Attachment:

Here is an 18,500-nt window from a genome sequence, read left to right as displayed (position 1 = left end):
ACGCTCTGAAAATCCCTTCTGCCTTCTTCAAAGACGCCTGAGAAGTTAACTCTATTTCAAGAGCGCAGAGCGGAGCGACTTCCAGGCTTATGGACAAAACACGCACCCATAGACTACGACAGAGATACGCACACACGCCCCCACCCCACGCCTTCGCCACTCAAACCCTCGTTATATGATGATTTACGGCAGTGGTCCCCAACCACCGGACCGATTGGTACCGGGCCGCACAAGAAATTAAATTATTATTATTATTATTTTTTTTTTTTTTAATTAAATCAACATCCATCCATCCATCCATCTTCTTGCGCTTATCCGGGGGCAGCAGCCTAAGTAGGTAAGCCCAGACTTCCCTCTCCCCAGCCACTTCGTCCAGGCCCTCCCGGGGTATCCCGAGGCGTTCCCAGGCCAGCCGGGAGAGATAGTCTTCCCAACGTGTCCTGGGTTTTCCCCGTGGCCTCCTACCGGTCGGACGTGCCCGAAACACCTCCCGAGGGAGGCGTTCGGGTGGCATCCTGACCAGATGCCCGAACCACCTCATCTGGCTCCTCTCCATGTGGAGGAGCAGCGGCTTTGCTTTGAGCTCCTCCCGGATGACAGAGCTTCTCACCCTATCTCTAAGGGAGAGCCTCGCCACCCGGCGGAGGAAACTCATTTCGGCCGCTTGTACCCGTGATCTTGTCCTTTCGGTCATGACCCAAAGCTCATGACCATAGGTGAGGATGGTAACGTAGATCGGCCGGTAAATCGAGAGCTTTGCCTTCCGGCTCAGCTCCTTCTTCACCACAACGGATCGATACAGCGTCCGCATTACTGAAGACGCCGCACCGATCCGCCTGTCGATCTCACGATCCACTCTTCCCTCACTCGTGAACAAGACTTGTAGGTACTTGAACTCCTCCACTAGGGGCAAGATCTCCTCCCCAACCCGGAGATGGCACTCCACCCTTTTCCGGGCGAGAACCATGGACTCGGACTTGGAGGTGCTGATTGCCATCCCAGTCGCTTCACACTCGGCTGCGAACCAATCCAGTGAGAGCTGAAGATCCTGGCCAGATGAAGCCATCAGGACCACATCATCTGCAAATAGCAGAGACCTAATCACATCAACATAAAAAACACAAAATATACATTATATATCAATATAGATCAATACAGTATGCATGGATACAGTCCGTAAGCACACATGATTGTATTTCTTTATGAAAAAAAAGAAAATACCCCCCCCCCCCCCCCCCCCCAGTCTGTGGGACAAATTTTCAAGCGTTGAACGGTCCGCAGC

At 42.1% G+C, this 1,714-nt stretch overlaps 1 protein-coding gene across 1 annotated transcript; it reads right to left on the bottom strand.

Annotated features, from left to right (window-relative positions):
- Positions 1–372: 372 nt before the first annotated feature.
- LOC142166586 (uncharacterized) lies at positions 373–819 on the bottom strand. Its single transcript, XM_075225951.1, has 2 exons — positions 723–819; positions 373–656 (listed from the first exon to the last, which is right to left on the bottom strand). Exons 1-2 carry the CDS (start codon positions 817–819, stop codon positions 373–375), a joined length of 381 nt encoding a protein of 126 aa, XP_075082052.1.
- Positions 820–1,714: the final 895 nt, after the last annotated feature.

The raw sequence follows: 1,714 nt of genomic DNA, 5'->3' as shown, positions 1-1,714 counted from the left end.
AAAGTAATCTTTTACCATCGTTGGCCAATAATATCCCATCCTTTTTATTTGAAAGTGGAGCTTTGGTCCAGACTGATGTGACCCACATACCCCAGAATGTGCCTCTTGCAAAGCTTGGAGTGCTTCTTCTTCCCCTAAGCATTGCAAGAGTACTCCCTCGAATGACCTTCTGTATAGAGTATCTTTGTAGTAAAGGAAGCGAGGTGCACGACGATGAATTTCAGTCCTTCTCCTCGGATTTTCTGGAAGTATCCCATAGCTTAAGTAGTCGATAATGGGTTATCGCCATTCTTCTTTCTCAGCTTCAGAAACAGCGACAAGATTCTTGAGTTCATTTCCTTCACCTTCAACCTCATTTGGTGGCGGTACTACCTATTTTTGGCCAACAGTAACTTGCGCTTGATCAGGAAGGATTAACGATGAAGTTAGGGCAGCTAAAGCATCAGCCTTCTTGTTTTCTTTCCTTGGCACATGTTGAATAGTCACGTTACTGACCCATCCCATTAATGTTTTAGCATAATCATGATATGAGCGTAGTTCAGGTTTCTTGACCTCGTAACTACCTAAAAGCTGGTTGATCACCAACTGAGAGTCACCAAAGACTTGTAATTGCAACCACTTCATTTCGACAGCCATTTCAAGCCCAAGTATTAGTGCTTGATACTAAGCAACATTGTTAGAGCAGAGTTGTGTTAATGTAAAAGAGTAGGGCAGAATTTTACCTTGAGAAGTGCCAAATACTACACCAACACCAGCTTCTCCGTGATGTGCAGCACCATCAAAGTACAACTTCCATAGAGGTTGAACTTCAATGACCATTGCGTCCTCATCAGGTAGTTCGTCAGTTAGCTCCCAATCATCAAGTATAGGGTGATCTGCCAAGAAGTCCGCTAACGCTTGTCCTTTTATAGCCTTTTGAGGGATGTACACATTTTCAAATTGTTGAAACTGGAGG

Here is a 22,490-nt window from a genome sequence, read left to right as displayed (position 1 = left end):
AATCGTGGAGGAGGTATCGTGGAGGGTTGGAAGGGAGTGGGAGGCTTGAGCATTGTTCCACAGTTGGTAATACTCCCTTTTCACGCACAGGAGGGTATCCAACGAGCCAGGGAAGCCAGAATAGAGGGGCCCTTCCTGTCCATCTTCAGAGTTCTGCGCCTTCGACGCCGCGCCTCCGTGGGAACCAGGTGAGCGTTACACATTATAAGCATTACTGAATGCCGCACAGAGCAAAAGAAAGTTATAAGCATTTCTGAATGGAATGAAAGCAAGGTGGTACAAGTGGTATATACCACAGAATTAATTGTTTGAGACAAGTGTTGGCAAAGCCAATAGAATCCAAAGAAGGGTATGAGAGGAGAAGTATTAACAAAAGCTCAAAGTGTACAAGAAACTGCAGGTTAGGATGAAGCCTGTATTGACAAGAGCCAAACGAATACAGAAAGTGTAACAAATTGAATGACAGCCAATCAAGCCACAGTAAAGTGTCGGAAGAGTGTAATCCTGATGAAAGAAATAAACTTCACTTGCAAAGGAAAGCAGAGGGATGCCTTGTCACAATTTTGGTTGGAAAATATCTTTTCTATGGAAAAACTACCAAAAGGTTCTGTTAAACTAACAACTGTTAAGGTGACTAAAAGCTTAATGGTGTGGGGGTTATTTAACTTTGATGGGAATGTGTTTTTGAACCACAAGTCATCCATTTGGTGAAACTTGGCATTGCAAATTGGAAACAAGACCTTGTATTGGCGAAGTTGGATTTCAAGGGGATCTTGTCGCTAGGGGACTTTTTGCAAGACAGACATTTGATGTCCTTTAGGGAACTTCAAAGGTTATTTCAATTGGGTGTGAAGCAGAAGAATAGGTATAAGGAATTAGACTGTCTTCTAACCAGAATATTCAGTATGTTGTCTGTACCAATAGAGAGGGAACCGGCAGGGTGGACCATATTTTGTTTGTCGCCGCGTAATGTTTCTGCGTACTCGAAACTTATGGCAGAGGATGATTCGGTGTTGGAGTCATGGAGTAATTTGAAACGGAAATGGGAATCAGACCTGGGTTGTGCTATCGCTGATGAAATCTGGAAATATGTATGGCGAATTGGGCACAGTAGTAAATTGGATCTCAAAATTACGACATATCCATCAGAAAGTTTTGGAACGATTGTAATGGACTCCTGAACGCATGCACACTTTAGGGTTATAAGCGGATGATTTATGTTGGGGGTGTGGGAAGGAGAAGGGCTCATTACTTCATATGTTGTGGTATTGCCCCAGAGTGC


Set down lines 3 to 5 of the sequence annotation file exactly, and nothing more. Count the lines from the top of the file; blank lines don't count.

At 42.1% G+C, this 1,714-nt stretch overlaps 1 protein-coding gene across 1 annotated transcript; it reads right to left on the bottom strand.

Annotated features, from left to right (window-relative positions):
- Positions 1–372: 372 nt before the first annotated feature.